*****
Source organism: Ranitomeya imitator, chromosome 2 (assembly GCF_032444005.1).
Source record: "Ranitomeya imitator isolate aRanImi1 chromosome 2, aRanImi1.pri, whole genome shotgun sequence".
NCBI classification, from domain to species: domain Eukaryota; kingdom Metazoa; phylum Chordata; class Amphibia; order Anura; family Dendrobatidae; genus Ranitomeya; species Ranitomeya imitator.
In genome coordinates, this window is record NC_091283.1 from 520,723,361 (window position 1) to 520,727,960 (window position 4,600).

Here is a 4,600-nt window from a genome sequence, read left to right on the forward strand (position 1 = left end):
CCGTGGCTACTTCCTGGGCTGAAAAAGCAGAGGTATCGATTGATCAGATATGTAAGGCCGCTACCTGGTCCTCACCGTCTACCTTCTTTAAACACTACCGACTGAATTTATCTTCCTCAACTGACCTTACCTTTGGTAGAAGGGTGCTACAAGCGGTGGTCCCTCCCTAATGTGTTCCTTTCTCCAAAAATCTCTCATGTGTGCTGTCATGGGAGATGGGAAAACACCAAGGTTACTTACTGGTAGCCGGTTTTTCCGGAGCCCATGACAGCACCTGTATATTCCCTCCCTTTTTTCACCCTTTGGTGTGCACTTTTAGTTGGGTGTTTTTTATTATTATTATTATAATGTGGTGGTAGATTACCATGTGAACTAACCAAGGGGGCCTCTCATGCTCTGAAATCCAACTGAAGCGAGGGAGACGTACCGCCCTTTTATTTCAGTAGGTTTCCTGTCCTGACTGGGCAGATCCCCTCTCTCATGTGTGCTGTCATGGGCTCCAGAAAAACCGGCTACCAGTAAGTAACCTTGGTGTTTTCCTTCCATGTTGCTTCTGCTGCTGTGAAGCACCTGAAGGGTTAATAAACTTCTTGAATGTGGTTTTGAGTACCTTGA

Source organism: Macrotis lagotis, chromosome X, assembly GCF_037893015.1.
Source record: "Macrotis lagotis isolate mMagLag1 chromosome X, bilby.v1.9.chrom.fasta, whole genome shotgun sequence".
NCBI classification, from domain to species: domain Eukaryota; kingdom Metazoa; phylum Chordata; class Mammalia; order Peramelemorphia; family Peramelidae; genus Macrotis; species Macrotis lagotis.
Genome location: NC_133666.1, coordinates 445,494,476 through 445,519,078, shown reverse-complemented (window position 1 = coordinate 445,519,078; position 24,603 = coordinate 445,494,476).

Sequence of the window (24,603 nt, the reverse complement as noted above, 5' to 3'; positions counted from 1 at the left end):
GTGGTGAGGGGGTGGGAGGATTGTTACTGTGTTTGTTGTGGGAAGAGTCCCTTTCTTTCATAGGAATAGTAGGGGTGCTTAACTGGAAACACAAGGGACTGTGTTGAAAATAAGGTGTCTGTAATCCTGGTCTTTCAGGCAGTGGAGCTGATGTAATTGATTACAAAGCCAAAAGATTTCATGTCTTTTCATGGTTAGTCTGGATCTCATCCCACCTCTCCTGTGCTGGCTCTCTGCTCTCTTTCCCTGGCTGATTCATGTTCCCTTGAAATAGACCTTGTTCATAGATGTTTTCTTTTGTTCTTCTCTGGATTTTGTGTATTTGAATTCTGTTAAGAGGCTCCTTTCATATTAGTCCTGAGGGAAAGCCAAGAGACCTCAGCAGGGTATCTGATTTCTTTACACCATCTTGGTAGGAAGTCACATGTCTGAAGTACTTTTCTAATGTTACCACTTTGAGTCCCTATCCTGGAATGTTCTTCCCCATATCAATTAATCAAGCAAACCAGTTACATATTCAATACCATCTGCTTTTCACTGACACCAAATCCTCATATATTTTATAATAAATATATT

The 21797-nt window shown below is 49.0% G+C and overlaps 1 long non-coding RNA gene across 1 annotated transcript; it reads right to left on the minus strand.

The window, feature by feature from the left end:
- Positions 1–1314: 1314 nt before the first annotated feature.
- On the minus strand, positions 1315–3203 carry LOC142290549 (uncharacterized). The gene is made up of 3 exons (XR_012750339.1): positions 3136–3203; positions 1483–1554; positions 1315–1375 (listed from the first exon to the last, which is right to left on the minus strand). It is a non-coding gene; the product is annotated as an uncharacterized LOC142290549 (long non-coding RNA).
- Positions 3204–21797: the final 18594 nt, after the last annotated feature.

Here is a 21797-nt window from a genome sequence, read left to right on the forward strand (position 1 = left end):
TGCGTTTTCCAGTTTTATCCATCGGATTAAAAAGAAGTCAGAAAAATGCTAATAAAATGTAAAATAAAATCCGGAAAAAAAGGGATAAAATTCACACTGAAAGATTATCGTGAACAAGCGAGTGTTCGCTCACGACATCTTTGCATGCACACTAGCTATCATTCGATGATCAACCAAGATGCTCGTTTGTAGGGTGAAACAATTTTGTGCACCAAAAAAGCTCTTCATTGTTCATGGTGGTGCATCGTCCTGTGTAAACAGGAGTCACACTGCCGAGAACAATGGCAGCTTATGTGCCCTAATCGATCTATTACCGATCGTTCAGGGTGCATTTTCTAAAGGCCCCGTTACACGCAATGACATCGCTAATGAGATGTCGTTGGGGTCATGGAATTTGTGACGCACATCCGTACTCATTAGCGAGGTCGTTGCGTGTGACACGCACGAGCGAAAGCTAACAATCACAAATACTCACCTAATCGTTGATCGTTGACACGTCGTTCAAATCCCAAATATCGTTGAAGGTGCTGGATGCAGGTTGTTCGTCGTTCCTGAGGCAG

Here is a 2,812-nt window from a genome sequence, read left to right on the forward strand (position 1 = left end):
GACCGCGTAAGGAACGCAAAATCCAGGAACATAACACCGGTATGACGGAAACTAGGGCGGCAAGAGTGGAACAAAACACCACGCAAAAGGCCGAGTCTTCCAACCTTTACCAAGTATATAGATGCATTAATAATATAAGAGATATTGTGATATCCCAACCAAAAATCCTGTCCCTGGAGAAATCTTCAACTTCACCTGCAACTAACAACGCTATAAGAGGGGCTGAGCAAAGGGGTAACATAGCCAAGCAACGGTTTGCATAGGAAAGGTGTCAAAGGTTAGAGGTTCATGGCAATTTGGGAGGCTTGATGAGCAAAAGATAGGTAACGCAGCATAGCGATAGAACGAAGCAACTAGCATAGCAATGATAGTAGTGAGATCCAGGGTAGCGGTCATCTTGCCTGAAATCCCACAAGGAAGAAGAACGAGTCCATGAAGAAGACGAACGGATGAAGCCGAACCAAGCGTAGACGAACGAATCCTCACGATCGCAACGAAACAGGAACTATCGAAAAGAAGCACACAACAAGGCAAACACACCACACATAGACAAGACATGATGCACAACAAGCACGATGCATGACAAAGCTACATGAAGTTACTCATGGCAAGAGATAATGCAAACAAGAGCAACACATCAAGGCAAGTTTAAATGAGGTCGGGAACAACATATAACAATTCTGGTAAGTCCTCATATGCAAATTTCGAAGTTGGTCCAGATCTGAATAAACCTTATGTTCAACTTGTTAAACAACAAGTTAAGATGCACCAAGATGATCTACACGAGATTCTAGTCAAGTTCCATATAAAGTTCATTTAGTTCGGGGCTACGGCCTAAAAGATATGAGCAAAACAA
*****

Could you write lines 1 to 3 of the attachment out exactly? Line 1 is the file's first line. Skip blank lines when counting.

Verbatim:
Source organism: Ranitomeya imitator, chromosome 2 (assembly GCF_032444005.1).
Source record: "Ranitomeya imitator isolate aRanImi1 chromosome 2, aRanImi1.pri, whole genome shotgun sequence".
NCBI classification, from domain to species: domain Eukaryota; kingdom Metazoa; phylum Chordata; class Amphibia; order Anura; family Dendrobatidae; genus Ranitomeya; species Ranitomeya imitator.